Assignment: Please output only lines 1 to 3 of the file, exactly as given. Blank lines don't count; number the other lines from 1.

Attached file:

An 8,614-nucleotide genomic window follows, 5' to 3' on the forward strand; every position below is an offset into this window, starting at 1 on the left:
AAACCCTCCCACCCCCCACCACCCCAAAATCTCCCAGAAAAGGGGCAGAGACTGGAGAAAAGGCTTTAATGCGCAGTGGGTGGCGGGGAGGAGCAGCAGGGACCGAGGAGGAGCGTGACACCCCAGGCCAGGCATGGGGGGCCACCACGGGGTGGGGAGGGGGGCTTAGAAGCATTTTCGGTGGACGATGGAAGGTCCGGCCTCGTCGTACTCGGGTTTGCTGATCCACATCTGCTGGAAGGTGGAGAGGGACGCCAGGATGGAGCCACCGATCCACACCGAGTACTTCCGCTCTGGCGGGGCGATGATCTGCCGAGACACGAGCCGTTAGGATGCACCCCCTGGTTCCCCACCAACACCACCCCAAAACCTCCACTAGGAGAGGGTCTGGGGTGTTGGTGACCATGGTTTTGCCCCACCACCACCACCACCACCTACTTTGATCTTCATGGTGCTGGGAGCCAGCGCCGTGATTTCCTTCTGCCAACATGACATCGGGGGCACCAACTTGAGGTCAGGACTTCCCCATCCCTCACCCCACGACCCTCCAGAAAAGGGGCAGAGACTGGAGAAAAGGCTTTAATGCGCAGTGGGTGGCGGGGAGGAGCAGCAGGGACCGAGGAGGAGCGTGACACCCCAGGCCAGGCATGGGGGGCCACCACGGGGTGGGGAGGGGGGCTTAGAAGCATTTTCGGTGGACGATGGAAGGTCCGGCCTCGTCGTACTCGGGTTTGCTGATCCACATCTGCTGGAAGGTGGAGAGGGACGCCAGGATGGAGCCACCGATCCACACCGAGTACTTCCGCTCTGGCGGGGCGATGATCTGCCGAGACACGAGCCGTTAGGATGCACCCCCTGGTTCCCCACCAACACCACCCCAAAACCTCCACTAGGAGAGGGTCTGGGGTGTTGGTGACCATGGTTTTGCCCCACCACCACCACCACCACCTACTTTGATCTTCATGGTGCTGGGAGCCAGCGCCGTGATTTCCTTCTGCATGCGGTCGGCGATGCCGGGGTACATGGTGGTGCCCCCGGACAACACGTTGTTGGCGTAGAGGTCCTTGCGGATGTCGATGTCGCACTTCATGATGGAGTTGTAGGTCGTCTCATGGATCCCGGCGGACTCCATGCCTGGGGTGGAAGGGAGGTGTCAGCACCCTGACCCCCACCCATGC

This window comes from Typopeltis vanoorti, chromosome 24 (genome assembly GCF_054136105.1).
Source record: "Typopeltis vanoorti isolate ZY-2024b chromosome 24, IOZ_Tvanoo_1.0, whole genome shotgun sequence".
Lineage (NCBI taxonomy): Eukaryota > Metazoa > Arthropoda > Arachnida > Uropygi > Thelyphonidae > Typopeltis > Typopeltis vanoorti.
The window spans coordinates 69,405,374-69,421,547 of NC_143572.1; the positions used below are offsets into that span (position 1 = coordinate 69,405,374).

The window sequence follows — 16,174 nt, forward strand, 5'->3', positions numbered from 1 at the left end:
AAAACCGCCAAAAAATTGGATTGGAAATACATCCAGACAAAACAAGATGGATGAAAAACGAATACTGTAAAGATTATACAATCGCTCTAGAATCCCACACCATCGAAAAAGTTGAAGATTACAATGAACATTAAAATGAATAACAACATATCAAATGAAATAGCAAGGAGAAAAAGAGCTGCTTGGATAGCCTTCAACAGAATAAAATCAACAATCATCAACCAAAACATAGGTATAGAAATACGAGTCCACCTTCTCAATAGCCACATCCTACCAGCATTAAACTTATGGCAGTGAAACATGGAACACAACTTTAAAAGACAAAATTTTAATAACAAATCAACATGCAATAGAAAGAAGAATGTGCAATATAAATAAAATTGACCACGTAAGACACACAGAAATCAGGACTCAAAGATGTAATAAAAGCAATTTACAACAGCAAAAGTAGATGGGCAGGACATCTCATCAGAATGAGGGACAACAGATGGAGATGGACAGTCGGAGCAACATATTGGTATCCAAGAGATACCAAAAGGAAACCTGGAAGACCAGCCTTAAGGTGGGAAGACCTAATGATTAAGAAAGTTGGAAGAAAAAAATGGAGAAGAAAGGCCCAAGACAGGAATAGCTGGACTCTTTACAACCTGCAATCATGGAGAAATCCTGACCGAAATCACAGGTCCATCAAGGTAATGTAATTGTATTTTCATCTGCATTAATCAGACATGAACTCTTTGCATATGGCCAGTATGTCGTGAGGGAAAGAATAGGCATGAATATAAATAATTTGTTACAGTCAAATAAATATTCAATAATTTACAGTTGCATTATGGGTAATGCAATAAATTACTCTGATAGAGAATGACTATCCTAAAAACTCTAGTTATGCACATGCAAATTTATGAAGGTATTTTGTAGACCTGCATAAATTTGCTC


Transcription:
An 8,614-nucleotide genomic window follows, 5' to 3' on the forward strand; every position below is an offset into this window, starting at 1 on the left:
AAACCCTCCCACCCCCCACCACCCCAAAATCTCCCAGAAAAGGGGCAGAGACTGGAGAAAAGGCTTTAATGCGCAGTGGGTGGCGGGGAGGAGCAGCAGGGACCGAGGAGGAGCGTGACACCCCAGGCCAGGCATGGGGGGCCACCACGGGGTGGGGAGGGGGGCTTAGAAGCATTTTCGGTGGACGATGGAAGGTCCGGCCTCGTCGTACTCGGGTTTGCTGATCCACATCTGCTGGAAGGTGGAGAGGGACGCCAGGATGGAGCCACCGATCCACACCGAGTACTTCCGCTCTGGCGGGGCGATGATCTGCCGAGACACGAGCCGTTAGGATGCACCCCCTGGTTCCCCACCAACACCACCCCAAAACCTCCACTAGGAGAGGGTCTGGGGTGTTGGTGACCATGGTTTTGCCCCACCACCACCACCACCACCTACTTTGATCTTCATGGTGCTGGGAGCCAGCGCCGTGATTTCCTTCTGCCAACATGACATCGGGGGCACCAACTTGAGGTCAGGACTTCCCCATCCCTCACCCCACGACCCTCCAGAAAAGGGGCAGAGACTGGAGAAAAGGCTTTAATGCGCAGTGGGTGGCGGGGAGGAGCAGCAGGGACCGAGGAGGAGCGTGACACCCCAGGCCAGGCATGGGGGGCCACCACGGGGTGGGGAGGGGGGCTTAGAAGCATTTTCGGTGGACGATGGAAGGTCCGGCCTCGTCGTACTCGGGTTTGCTGATCCACATCTGCTGGAAGGTGGAGAGGGACGCCAGGATGGAGCCACCGATCCACACCGAGTACTTCCGCTCTGGCGGGGCGATGATCTGCCGAGACACGAGCCGTTAGGATGCACCCCCTGGTTCCCCACCAACACCACCCCAAAACCTCCACTAGGAGAGGGTCTGGGGTGTTGGTGACCATGGTTTTGCCCCACCACCACCACCACCACCTACTTTGATCTTCATGGTGCTGGGAGCCAGCGCCGTGATTTCCTTCTGCATGCGGTCGGCGATGCCGGGGTACATGGTGGTGCCCCCGGACAACACGTTGTTGGCGTAGAGGTCCTTGCGGATGTCGATGTCGCACTTCATGATGGAGTTGTAGGTCGTCTCATGGATCCCGGCGGACTCCATGCCTGGGGTGGAAGGGAGGTGTCAGCACCCTGACCCCCACCCATGC

This window comes from Typopeltis vanoorti, chromosome 24 (genome assembly GCF_054136105.1).